Health and Safety Committee - Measuring Effectiveness
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- How does the health and safety committee measure its effectiveness?
- Do the workers know who the members of the committee are?
- Are the duties and authority of members known to the workers?
- Is the committee seen by workers as being useful in providing leadership in safety?
- Is the committee perceived by management as correctly meeting its responsibilities and authority?
- Do supervisors see members as a barrier to worker/supervisor communication in safety?
- Do workers perceive the committee as reducing management's responsibility for maintaining a safe workplace?
- Are members perceived as enforcers or advisors?
- Do workers make suggestions to committee members?
- Does management representation on the committee reflect its strong commitment to safety?
- Does management fully support committee activities by providing comprehensive information, time, facilities, and training?
- In a unionized workplace, what support does the union provide to its members on the committee?
- What proportion of members' time during paid work hours is spent on health and safety activities?
- How many committee recommendations have been implemented?
- When a recommendation is not implemented, are the full reasons given to the committee?
- Is the full record of committee recommendations, their implementation, and reasons for non-implementation available to all workers?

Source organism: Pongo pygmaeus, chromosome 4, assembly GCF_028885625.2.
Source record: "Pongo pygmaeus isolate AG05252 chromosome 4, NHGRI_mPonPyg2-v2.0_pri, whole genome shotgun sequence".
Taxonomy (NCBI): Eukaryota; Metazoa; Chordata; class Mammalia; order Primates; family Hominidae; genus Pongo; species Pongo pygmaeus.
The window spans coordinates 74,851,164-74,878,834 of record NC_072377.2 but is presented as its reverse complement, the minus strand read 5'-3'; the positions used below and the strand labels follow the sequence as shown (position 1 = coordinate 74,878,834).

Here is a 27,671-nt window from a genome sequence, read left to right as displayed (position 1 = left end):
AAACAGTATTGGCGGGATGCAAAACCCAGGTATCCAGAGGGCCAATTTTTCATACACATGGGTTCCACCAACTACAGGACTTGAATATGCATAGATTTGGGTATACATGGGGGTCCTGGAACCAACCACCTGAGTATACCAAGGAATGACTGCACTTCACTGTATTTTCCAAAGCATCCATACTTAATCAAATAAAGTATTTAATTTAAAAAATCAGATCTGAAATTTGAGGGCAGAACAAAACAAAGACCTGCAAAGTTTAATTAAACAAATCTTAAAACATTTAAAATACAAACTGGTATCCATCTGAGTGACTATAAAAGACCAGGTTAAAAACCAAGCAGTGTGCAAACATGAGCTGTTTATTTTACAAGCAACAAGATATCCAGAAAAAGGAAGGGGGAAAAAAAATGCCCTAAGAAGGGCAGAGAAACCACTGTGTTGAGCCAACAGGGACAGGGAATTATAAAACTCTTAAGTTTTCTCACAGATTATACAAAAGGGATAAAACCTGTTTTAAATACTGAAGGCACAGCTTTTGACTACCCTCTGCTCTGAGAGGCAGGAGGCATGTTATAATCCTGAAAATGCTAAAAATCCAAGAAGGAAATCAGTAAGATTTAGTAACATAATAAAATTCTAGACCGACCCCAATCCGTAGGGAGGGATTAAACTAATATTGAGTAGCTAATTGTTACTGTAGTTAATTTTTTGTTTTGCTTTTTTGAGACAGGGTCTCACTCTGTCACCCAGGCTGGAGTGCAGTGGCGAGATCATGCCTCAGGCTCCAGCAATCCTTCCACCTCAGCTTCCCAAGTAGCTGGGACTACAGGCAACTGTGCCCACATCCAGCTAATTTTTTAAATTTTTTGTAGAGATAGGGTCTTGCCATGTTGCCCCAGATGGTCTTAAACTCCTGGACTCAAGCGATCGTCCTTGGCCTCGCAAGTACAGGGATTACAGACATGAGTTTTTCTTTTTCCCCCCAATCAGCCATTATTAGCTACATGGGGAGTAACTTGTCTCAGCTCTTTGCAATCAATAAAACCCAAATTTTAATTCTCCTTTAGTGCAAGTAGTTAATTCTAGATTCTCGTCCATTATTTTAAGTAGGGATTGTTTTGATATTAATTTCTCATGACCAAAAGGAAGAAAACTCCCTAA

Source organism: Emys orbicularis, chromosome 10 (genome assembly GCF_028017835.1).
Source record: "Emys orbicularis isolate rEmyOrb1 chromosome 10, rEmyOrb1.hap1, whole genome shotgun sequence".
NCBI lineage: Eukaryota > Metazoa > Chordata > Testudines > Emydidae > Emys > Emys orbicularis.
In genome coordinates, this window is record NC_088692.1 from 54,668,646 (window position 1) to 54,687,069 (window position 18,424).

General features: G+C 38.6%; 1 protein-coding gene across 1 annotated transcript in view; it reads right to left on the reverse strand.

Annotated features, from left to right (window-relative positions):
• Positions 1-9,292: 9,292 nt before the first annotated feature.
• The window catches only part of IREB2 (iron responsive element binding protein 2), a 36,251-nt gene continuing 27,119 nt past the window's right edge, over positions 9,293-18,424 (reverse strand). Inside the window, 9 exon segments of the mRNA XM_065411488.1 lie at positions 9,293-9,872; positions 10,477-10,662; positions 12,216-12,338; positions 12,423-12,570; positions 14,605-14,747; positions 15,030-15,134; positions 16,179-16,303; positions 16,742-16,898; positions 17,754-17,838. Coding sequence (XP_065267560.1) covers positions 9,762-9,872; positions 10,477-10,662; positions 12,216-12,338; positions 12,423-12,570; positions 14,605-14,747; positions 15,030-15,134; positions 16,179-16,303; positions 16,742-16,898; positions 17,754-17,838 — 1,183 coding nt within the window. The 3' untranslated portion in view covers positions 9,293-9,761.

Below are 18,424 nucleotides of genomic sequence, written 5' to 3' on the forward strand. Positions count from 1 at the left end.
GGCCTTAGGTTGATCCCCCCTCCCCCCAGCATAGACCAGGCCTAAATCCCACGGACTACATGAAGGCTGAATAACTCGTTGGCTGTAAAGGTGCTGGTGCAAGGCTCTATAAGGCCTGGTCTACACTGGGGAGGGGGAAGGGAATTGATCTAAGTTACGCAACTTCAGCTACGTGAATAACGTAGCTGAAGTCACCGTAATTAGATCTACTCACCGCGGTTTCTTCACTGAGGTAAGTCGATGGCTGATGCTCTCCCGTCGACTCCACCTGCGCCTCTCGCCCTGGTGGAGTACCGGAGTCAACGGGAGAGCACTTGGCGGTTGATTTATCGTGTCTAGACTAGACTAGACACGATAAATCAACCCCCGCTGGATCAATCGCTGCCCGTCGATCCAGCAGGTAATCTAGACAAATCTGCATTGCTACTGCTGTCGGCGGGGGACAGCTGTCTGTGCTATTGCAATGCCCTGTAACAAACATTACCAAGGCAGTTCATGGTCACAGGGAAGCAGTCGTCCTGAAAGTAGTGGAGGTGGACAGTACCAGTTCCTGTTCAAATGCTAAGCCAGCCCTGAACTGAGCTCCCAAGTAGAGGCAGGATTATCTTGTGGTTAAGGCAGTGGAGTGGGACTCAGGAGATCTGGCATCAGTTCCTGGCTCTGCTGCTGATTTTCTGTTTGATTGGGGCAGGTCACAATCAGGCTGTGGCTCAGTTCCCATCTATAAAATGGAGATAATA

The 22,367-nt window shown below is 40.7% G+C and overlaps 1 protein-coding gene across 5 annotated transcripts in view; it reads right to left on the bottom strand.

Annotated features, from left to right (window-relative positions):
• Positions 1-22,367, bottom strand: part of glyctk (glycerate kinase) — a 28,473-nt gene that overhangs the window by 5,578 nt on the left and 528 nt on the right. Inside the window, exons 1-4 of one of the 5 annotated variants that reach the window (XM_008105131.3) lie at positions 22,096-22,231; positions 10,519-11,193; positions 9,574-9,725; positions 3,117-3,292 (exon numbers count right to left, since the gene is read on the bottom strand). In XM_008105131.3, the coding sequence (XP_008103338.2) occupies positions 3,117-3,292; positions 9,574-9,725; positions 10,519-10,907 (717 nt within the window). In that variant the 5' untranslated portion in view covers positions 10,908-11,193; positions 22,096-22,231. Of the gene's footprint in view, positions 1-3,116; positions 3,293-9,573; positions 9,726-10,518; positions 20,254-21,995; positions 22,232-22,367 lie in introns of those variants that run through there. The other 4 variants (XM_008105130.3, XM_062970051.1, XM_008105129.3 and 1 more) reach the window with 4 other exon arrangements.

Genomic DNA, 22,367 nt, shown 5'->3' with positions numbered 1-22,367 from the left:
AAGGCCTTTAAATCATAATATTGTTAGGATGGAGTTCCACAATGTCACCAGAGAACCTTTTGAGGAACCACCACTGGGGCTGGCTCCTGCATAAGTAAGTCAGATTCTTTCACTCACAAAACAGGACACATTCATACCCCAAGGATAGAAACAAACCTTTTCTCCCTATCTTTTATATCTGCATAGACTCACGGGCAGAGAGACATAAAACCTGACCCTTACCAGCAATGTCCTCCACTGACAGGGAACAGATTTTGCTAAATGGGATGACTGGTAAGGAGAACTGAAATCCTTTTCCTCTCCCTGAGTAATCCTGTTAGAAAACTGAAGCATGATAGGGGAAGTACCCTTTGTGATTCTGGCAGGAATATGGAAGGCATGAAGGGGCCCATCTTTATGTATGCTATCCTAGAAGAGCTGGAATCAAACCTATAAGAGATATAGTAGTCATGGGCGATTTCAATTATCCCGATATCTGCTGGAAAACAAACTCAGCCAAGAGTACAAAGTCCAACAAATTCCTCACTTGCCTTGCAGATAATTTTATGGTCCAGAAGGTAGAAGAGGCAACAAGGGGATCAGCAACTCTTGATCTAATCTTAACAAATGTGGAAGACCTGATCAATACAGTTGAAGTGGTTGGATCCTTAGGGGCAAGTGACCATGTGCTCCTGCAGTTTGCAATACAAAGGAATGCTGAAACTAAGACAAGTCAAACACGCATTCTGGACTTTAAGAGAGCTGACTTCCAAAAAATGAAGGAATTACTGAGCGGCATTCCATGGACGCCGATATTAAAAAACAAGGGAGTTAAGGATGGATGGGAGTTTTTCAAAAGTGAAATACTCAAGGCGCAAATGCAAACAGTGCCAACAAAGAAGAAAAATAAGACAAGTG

In order to improve its efforts, a health and safety committee will want to have some measure of its performance. In this way, areas can be strengthened and strong areas maintained. Although an improved health and safety record might be considered the most important measure, there are other aspects to consider. For example, by having clearly defined its purpose and identified specific duties, the committee can audit its work against those parameters.
Please refer to the following OSH Answers documents for more information about health and safety committees:
Health and safety legislation generally requires posting the names of the health and safety committee members. It is always good practice to do so. If the workers do not know who their committee members are, it is difficult to communicate their occupational health and safety concerns effectively. To meet their responsibilities, committee members must communicate with the workers in their area on health and safety matters. Names can be posted on bulletin boards or through the organization’s intranet. In addition, new workers can learn who the committee members are during their health and safety orientation training, and other workers can learn when the committee member reports at union and management meetings.
The joint efforts of all workers are necessary to achieve maximum results from any health and safety program. Cooperation is enhanced when everyone understands the scope of the committee's work. The duties and authority of committee members should be posted for all to read and form a part of new worker orientation training.
If workers see the committee not performing a useful health and safety function, the committee will have trouble carrying out its duties effectively. Feedback from workers may decrease, and there may be poor cooperation or even opposition. On the other hand, committees with a positive image are able to function effectively. Not only must the committee carry out its responsibilities as effectively as possible, but it should also consider how these actions are viewed in the minds of the workers. Too often, committee failures and setbacks quickly become known, while its accomplishments may go relatively unnoticed. Committee members should communicate solutions as well as issues. Both types of discussions raise safety awareness.